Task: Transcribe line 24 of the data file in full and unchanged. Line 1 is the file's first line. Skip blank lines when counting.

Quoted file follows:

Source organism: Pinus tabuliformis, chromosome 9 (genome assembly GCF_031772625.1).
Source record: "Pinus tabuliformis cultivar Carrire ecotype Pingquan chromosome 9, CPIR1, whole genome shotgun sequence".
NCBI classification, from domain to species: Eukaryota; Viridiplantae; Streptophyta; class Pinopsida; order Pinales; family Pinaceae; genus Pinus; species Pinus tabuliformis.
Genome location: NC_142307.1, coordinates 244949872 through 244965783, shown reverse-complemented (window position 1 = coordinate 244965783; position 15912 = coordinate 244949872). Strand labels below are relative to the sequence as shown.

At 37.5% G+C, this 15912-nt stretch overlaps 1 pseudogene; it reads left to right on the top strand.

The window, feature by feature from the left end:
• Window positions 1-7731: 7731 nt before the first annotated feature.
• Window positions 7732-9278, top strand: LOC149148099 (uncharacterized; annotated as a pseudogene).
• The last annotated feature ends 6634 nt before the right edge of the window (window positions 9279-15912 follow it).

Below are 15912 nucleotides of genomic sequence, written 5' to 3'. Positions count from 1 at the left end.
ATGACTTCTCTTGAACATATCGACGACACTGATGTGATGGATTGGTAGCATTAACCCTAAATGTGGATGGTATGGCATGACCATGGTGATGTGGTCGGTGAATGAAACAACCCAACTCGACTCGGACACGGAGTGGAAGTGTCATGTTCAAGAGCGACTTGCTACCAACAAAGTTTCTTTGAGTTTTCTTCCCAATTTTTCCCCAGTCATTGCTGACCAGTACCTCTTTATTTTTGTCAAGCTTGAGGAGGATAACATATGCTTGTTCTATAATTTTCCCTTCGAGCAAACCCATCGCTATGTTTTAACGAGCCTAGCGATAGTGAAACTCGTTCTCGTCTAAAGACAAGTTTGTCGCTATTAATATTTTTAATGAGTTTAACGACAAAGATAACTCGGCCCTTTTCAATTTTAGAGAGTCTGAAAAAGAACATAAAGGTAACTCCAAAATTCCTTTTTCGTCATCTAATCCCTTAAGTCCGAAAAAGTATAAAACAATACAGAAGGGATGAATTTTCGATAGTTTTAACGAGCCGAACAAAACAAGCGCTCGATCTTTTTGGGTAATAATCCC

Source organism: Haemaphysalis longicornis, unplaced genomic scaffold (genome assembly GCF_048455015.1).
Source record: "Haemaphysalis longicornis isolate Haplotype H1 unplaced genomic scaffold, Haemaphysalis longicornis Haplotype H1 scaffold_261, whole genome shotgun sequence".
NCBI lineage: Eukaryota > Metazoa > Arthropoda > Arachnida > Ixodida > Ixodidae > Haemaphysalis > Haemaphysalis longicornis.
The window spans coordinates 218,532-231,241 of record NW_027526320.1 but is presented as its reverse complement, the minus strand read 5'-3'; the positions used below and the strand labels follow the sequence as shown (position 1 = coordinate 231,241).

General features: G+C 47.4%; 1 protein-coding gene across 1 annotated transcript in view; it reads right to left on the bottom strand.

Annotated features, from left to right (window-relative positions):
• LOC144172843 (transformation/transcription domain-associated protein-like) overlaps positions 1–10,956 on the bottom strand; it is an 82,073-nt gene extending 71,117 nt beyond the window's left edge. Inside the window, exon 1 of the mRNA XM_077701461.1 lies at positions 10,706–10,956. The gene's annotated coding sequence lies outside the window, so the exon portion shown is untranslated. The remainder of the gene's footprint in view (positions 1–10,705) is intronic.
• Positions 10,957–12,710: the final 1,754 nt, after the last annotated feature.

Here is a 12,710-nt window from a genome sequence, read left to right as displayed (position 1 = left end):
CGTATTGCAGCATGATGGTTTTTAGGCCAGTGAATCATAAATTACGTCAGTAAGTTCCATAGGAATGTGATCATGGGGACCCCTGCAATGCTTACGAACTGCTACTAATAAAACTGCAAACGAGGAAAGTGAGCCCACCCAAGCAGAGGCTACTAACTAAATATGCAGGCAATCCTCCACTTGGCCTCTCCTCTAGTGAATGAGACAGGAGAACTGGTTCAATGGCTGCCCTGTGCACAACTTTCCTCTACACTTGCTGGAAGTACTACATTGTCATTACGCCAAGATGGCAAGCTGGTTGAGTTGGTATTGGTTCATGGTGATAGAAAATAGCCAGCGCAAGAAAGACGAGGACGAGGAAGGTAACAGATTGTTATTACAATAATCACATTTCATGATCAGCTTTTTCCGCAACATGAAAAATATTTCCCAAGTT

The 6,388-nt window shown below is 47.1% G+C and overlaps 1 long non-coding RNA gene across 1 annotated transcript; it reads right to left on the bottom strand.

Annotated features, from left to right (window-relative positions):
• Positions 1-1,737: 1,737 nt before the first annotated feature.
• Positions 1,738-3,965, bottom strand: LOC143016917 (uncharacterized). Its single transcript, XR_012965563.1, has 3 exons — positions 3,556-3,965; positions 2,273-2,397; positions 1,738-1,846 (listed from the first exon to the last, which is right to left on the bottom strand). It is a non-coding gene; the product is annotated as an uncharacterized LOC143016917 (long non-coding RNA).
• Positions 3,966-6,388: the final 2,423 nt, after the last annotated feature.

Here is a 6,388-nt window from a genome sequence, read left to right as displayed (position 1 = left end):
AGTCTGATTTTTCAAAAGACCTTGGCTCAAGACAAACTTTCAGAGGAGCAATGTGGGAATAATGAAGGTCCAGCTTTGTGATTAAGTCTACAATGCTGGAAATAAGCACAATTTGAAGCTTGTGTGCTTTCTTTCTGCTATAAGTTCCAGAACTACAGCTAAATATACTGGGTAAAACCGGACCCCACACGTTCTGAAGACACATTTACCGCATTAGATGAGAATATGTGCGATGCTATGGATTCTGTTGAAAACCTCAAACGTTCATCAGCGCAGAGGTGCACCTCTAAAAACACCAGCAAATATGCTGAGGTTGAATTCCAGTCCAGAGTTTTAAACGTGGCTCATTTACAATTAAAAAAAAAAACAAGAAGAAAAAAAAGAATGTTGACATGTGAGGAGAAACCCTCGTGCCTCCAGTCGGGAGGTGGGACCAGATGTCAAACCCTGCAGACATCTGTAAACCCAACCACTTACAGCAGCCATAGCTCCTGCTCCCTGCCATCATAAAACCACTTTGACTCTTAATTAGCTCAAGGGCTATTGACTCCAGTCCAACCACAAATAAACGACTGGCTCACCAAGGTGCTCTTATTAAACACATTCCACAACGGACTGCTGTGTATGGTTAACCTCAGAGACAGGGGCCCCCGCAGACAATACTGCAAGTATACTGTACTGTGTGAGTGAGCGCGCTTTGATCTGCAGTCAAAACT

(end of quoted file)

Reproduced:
• Positions 1-1,737: 1,737 nt before the first annotated feature.